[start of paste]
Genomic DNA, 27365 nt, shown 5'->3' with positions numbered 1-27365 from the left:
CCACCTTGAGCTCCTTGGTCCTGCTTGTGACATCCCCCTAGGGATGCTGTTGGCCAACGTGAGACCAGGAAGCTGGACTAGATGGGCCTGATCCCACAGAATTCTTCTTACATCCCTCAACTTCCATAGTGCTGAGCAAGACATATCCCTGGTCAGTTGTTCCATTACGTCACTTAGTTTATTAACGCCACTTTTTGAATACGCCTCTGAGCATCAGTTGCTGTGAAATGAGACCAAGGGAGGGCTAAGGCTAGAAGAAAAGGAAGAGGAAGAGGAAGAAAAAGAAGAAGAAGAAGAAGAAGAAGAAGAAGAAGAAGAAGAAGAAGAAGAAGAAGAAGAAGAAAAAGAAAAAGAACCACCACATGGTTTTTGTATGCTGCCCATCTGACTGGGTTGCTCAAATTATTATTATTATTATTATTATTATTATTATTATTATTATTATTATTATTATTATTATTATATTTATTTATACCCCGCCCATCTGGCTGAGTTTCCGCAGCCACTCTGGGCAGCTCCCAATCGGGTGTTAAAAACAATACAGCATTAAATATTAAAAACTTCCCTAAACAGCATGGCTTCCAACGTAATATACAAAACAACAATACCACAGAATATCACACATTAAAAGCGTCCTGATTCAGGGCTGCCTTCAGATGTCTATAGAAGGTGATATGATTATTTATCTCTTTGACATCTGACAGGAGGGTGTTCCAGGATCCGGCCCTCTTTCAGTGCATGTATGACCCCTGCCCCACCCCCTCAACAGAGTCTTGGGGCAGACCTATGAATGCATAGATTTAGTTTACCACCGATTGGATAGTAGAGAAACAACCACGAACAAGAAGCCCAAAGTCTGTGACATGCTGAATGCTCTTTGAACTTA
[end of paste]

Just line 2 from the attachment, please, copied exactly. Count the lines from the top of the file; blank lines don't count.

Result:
CCACCTTGAGCTCCTTGGTCCTGCTTGTGACATCCCCCTAGGGATGCTGTTGGCCAACGTGAGACCAGGAAGCTGGACTAGATGGGCCTGATCCCACAGAATTCTTCTTACATCCCTCAACTTCCATAGTGCTGAGCAAGACATATCCCTGGTCAGTTGTTCCATTACGTCACTTAGTTTATTAACGCCACTTTTTGAATACGCCTCTGAGCATCAGTTGCTGTGAAATGAGACCAAGGGAGGGCTAAGGCTAGAAGAAAAGGAAGAGGAAGAGGAAGAAAAAGAAGAAGAAGAAGAAGAAGAAGAAGAAGAAGAAGAAGAAGAAGAAGAAGAAGAAGAAGAAAAAGAAAAAGAACCACCACATGGTTTTTGTATGCTGCCCATCTGACTGGGTTGCTCAAATTATTATTATTATTATTATTATTATTATTATTATTATTATTATTATTATTATTATTATTATATTTATTTATACCCCGCCCATCTGGCTGAGTTTCCGCAGCCACTCTGGGCAGCTCCCAATCGGGTGTTAAAAACAATACAGCATTAAATATTAAAAACTTCCCTAAACAGCATGGCTTCCAACGTAATATACAAAACAACAATACCACAGAATATCACACATTAAAAGCGTCCTGATTCAGGGCTGCCTTCAGATGTCTATAGAAGGTGATATGATTATTTATCTCTTTGACATCTGACAGGAGGGTGTTCCAGGATCCGGCCCTCTTTCAGTGCATGTATGACCCCTGCCCCACCCCCTCAACAGAGTCTTGGGGCAGACCTATGAATGCATAGATTTAGTTTACCACCGATTGGATAGTAGAGAAACAACCACGAACAAGAAGCCCAAAGTCTGTGACATGCTGAATGCTCTTTGAACTTA